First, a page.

I was told the word 'major' is used in NZ, AUS, US and Canada but not UK. Is this true? If so, what do Britons call it? 'Speciality'?

Source: http://wikidiff.com/major/speciality

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    In the UK, students often just study ('read') a single subject at University. Though they may take a main subject and a subsidiary. Or joint honours. – Edwin Ashworth Aug 24 '17 at 22:59
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    Do you mean that someone at Cambridge reading Maths, for instance, will take only Maths classes, and no classes in anything else than Maths? That sounds unlikely. – John Lawler Aug 25 '17 at 5:43
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    When I was at university in the '70s, students normally took three subjects in their first year, but only one (or two, if it was 'joint honours') in subsequent years. – Kate Bunting Aug 25 '17 at 7:17
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    @John Lawler it was certain the case when I studied at London University, every class I took was run by the Department of Geology, there was no option to do a course in English or History for example. We could take classes in Geophysics or Geochemistry, but not wider classes unless it was a joint degree. – Sarriesfan Jul 21 '18 at 17:06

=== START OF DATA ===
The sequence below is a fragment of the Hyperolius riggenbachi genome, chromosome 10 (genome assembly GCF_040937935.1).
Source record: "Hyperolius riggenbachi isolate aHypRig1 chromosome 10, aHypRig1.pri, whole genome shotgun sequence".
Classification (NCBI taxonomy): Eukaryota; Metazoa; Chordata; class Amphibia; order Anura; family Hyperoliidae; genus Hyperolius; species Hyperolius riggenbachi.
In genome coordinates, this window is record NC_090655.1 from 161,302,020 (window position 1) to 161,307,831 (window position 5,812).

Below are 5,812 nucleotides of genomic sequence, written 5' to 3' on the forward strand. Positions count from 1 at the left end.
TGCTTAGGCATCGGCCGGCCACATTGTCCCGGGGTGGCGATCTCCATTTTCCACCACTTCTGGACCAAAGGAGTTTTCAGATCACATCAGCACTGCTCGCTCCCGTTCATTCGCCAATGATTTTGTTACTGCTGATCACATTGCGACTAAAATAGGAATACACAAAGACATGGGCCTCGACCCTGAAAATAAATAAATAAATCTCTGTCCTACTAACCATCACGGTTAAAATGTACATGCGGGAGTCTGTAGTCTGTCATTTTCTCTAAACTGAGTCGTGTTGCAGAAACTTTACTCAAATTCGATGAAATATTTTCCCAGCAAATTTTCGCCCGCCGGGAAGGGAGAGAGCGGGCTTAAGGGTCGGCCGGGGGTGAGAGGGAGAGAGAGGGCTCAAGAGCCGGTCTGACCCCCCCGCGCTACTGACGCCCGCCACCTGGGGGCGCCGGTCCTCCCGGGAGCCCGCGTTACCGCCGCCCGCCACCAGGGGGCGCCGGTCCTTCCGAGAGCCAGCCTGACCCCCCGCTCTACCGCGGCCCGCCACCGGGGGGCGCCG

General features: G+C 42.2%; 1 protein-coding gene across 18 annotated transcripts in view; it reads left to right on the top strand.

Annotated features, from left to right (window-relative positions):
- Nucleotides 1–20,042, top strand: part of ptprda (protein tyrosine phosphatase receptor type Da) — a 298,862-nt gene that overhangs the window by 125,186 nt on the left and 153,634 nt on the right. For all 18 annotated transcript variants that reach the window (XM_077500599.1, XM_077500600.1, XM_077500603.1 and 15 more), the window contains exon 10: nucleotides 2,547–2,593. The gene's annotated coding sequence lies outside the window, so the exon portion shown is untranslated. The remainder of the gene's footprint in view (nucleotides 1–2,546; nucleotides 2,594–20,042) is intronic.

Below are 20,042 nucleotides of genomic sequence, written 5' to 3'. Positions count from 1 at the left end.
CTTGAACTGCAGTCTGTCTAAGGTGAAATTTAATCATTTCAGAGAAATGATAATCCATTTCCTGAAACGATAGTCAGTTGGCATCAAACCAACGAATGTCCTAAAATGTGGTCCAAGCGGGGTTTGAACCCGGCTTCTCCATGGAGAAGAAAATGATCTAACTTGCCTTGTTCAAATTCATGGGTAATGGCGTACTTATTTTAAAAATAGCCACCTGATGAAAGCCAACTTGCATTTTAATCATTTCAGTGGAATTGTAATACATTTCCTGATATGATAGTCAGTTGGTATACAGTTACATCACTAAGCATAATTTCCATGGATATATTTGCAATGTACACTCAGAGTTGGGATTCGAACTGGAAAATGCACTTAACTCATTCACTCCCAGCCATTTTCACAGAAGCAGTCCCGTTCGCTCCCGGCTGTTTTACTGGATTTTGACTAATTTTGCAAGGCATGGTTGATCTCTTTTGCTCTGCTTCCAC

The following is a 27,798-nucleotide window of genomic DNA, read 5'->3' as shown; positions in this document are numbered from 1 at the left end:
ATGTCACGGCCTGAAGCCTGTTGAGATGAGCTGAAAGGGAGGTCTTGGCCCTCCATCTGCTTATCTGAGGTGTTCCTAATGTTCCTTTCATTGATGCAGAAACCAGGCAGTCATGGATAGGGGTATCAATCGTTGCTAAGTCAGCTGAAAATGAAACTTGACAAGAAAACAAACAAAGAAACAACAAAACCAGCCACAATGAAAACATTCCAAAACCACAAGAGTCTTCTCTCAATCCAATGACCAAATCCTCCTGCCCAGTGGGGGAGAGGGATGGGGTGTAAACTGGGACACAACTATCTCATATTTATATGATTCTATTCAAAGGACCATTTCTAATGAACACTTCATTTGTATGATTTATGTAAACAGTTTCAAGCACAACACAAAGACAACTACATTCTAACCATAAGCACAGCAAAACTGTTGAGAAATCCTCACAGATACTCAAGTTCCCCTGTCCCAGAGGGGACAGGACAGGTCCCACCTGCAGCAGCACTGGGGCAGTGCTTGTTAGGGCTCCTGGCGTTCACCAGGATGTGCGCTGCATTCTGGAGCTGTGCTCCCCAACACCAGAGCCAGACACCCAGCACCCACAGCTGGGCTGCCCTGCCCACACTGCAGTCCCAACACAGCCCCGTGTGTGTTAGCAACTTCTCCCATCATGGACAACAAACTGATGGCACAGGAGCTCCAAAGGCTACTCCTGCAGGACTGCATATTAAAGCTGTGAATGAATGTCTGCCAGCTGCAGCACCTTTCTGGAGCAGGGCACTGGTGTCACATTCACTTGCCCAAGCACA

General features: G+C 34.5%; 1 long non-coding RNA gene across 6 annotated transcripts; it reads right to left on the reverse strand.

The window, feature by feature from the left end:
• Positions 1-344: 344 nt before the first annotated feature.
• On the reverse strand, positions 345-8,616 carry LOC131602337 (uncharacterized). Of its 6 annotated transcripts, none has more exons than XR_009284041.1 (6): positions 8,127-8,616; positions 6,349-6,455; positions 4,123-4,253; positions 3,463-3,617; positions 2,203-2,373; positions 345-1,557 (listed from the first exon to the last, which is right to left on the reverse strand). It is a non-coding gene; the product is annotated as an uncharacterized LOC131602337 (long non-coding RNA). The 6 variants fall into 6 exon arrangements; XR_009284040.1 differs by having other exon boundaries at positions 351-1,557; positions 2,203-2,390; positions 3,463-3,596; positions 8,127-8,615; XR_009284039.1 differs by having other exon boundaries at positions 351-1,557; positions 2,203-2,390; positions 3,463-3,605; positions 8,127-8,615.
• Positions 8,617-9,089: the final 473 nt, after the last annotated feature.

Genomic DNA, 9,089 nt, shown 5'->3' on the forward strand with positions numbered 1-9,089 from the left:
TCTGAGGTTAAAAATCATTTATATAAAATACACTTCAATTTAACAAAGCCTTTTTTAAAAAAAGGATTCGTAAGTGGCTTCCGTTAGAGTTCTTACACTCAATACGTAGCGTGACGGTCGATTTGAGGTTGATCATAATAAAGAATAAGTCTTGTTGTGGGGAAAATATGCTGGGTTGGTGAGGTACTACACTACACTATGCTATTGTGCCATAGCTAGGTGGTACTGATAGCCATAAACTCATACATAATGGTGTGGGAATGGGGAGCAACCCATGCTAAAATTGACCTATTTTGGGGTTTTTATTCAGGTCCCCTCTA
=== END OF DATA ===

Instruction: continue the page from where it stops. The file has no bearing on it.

Major/minor terminology is used to an extent in the UK. For example, quoting one UK university website :

In general, a Single Honours Degree is taken in one subject; a Joint Honours Degree is taken in two subjects, equally weighted; a Major/Minor Honours Degree is taken in two subjects, weighted two-thirds/one-third.

However these courses seem historically less popular in the UK than in other countries, so perhaps that's simply why major not used as often ?

Quoting a 2014 blog:

British universities are increasingly offering US-style degree courses to drive up student numbers in the face of mounting competition from overseas, The Telegraph reports. [...] Rising numbers of institutions are running “major/minor” courses – an established feature of American higher education – to meet rising demand for more flexible degrees. [...]

Most British students currently take single-honours degrees focused on one subject. But universities insist the major/minor approach is increasingly appealing to students who want to take a more diverse range while still retaining expertise in one area.

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